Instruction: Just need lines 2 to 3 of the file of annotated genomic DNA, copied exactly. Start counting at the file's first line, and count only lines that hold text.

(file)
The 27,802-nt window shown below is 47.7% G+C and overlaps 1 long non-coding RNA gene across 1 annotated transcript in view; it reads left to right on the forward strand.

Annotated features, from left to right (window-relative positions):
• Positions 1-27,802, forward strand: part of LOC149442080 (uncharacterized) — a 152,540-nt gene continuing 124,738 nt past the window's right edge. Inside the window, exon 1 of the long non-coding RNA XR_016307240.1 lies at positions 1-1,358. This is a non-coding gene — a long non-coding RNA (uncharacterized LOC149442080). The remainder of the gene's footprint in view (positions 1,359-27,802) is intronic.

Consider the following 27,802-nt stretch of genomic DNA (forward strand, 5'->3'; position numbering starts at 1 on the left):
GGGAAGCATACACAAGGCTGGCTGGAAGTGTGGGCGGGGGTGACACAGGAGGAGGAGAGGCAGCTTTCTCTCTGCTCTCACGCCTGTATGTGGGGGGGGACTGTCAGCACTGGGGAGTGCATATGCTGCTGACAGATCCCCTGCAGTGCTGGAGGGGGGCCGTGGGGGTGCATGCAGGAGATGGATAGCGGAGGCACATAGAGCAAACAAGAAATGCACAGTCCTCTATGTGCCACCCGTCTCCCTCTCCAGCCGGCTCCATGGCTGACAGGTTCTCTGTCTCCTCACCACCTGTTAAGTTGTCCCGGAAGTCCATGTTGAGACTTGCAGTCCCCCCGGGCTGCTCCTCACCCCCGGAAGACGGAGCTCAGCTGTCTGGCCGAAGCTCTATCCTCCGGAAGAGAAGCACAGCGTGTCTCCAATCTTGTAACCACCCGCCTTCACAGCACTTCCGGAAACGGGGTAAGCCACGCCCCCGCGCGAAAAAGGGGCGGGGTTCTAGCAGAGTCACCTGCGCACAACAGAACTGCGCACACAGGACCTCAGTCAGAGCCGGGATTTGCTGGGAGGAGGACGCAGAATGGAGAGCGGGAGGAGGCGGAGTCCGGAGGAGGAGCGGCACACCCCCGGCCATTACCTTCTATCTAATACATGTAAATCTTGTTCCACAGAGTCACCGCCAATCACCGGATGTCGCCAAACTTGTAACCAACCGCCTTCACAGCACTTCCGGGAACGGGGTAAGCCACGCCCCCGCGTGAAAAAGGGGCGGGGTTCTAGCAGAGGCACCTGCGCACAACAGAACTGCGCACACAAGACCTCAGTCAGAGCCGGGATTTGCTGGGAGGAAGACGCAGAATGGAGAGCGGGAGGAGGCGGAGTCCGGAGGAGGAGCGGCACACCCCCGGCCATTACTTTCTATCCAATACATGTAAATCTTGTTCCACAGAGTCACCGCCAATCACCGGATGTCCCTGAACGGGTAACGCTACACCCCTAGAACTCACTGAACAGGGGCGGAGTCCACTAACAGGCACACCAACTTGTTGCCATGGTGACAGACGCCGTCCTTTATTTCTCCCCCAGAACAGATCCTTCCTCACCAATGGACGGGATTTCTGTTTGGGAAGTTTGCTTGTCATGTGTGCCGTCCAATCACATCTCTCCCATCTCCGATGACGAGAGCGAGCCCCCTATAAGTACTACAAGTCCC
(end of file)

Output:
Annotated features, from left to right (window-relative positions):
• Positions 1-27,802, forward strand: part of LOC149442080 (uncharacterized) — a 152,540-nt gene continuing 124,738 nt past the window's right edge. Inside the window, exon 1 of the long non-coding RNA XR_016307240.1 lies at positions 1-1,358. This is a non-coding gene — a long non-coding RNA (uncharacterized LOC149442080). The remainder of the gene's footprint in view (positions 1,359-27,802) is intronic.